A U.S. coin commemorating
the Little Rock Nine's
By Sam Chaltain (MCT)
WASHINGTON — This Sunday, America will mark the 55th anniversary of Thurgood Marshall's historic Supreme Court victory in Brown v. Board of Education.
If Marshall were still alive, however, he would urge us to stop celebrating 1954 and start accepting responsibility for our complicity in the creation of a "separate but equal" education apartheid system — with one method of instruction for the poor and another for the privileged.
In theory, the Brown decision represents the most hopeful strains of the American narrative: working within a system of laws to extend the promise of freedom, more fairly and fully, to each succeeding generation.
"In the field of public education," in a unanimous decision the Warren Court wrote, "the doctrine of 'separate but equal' has no place," and the opportunity to learn "is a right which must be made available to all on equal terms."
Civil rights advocates everywhere were joyous. The Chicago Defender proclaimed May 17, 1954, as "the beginning of the end of the dual society in American life and the system of segregation that supports it." Marshall himself remembered feeling "so happy I was numb."
In practice, unfortunately, integrated schools today are as much of a dream now as they were then, yet the subject of segregation has all but disappeared from the national conversation about education reform. Worse still, many of the newest and most promising schools in our nation's cities are actually increasing the racial stratification of young people and communities — not lessening it.
Providing 'separate but equal' facilities, it seems, has once again become an acceptable justification for allowing an inequitable schooling system to exist.
In this system, some schools receive ample funding, while others scrape by. Some schools are filled with passionate, experienced educators, while others are flooded with passionate, inexperienced rookies.
And while one child is being taught that the key to success is finding the right, multiple-choice answer to other people's questions, another is learning that success comes from finding one's voice and discovering one's rightful place in the world.
Which child is more likely to do well in life, and in a democratic society? Certainly, the one who is taught to think critically, reflect and ask questions.
Ostensibly, the racial inequity in education was what the court ended in 1954. But legal changes tend to outpace social changes, and so in 1973 the court was again asked to intervene, this time when a group of poor Texas parents claimed that their state's reliance on local taxes to determine per-pupil expenditures violated the Equal Protection Clause of the 14th Amendment.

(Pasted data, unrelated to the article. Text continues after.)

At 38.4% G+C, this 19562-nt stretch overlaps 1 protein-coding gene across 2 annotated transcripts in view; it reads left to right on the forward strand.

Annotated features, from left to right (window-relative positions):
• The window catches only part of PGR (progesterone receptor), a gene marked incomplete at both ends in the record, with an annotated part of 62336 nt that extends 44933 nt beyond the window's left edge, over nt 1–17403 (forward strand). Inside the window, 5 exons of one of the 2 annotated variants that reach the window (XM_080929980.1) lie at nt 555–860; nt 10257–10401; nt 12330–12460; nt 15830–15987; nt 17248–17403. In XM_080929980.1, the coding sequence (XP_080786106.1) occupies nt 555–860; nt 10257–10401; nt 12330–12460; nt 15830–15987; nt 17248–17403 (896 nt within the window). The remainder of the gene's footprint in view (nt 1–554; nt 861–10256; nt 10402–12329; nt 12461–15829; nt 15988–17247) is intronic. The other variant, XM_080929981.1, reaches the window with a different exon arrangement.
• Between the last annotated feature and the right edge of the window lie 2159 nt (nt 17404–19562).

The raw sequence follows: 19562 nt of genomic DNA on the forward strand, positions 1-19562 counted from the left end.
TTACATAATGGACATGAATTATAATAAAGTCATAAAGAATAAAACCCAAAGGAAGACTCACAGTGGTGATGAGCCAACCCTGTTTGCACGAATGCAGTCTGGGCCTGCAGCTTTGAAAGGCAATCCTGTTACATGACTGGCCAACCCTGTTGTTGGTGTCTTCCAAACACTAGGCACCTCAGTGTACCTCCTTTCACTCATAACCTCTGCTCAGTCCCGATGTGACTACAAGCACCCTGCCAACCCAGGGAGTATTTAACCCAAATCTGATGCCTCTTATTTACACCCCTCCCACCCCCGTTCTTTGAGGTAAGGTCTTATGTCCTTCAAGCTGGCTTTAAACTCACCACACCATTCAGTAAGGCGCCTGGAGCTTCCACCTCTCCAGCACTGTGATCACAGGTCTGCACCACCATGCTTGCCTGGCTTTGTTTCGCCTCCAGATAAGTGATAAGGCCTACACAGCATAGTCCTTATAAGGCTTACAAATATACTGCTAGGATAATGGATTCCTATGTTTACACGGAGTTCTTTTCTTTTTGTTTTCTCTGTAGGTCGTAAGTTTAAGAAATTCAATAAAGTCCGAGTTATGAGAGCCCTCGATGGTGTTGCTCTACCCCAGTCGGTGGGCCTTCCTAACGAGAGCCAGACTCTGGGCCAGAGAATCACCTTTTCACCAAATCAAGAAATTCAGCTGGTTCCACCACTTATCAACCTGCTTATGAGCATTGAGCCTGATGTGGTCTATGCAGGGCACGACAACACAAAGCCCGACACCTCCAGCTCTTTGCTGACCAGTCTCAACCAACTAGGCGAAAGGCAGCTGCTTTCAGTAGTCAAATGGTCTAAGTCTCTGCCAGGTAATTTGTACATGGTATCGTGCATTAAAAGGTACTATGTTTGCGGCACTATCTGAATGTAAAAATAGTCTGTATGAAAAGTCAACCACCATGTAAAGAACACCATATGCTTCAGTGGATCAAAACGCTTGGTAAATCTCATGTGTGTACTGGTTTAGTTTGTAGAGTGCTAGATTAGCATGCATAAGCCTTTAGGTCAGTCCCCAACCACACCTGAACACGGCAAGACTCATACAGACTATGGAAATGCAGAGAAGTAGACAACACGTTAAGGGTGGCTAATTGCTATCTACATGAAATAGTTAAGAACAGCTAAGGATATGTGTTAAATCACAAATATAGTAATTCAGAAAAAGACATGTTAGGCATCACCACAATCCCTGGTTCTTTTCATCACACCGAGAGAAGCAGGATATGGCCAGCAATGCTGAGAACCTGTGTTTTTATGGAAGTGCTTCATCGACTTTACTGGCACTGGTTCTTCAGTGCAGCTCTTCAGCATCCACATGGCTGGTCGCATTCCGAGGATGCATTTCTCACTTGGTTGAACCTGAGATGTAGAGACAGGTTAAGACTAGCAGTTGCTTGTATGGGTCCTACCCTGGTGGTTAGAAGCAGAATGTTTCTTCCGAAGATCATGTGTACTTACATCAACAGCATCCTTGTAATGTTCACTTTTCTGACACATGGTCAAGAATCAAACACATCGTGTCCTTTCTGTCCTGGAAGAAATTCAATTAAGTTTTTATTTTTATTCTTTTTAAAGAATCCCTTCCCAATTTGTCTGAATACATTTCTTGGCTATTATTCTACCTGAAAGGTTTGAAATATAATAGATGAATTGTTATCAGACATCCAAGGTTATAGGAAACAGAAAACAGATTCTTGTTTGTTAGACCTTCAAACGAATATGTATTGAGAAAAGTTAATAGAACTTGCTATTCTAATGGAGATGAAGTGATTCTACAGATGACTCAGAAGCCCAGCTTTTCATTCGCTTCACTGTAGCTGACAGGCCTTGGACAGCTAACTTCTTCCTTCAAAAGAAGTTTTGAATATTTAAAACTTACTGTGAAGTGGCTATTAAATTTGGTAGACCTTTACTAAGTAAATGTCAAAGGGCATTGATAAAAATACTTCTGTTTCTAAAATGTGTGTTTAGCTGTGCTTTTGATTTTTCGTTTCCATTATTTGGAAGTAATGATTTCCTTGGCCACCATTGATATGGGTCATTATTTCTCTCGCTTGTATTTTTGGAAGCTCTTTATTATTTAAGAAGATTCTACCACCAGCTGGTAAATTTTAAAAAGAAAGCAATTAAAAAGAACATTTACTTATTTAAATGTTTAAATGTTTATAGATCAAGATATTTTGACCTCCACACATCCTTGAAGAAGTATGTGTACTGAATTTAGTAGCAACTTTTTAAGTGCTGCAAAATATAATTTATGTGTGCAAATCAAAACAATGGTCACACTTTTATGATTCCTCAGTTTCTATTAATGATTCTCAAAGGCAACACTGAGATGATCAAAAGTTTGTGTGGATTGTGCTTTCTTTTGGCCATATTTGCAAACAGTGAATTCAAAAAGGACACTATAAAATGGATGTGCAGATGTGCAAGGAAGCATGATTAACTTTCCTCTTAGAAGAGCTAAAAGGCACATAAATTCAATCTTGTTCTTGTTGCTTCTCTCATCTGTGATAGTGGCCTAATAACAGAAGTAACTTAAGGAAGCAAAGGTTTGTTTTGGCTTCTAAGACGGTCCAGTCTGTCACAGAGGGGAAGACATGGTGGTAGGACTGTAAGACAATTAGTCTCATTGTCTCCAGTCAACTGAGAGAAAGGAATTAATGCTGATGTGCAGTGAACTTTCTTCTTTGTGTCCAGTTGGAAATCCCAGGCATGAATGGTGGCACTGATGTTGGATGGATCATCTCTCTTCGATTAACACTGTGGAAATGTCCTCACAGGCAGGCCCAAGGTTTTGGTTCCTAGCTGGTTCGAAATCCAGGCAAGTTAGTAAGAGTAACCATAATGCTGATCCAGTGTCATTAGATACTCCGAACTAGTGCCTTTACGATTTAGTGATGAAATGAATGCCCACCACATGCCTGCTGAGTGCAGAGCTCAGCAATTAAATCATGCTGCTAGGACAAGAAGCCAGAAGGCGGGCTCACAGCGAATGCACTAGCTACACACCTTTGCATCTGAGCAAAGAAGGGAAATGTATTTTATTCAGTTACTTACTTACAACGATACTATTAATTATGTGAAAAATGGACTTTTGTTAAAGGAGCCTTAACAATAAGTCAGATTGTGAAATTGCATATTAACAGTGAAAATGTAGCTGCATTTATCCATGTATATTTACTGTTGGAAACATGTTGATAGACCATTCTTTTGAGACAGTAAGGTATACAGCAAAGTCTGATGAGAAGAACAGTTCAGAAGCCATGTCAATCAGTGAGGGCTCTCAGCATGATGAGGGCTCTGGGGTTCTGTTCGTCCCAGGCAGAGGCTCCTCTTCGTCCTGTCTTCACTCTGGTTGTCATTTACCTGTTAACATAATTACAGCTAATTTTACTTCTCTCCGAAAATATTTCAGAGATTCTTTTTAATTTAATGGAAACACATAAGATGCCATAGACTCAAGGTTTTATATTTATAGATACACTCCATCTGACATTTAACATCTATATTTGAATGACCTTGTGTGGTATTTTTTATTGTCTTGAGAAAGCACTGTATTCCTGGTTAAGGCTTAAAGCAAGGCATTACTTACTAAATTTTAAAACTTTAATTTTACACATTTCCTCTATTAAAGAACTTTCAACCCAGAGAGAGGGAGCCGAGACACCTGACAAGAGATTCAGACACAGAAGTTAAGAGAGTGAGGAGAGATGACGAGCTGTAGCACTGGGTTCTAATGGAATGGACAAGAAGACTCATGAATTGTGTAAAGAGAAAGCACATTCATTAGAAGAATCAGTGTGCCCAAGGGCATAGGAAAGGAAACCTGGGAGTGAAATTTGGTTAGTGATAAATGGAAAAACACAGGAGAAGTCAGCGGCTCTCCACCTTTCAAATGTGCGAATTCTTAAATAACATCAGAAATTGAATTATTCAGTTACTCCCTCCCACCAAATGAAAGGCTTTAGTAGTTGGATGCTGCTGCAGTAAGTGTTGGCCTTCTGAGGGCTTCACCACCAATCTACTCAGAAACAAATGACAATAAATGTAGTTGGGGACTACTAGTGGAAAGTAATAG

A state court agreed with the parents, but the U.S. Supreme Court, in a narrow 5-4 decision, reversed that decision.
The unfair distribution of resources, Justice Potter Stewart conceded, "has resulted in a system of public education that can fairly be described as chaotic and unjust. It does not follow, however, that this system violates the Constitution."
Justice Lewis Powell agreed, adding: "Though education is one of the most important services performed by the state, it is not within the limited category of rights recognized by this court as guaranteed by the Constitution." If it were, Powell conceded, "virtually every state will not pass muster."
For Justice Marshall, now a sitting member of the court he had argued the Brown case before two decades prior, that was precisely the point. "The court concludes that public education is not constitutionally guaranteed," he wrote, even though "no other state function is so uniformly recognized as an essential element of our society's well being."
Marshall understood that without equal access to a high-quality public education, democracy doesn't work.
"Education directly affects the ability of a child to exercise his First Amendment rights," he explained. "Education prepares individuals to be self-reliant and self-sufficient participants in society. Both facets of this observation are suggestive of the substantial relationship which education bears to guarantees of our Constitution."
After so many years and so little real change, something new — perhaps even something drastic — needs to be done.
What if Powell and Stewart were wrong? What if we made the guarantee of a high-quality public education our nation's 28th constitutional amendment? Is that the game-changer we need to make the promise of Brown a reality, 55 years later?
ABOUT THE WRITER
Sam Chaltain is the national director of The Forum for Education & Democracy, 1307 New York Avenue NW, 3rd Floor, Washington, D.C. 20005; Web site: http://www.forumforeducation.org. For information about the funding of The Forum for Education & Democracy, please go to http://www.forumforeducation.org/our-team/our-funders.
This essay is available to McClatchy-Tribune News Service subscribers. McClatchy-Tribune did not subsidize the writing of this column; the opinions are those of the writer and do not necessarily represent the views of McClatchy-Tribune or its editors.
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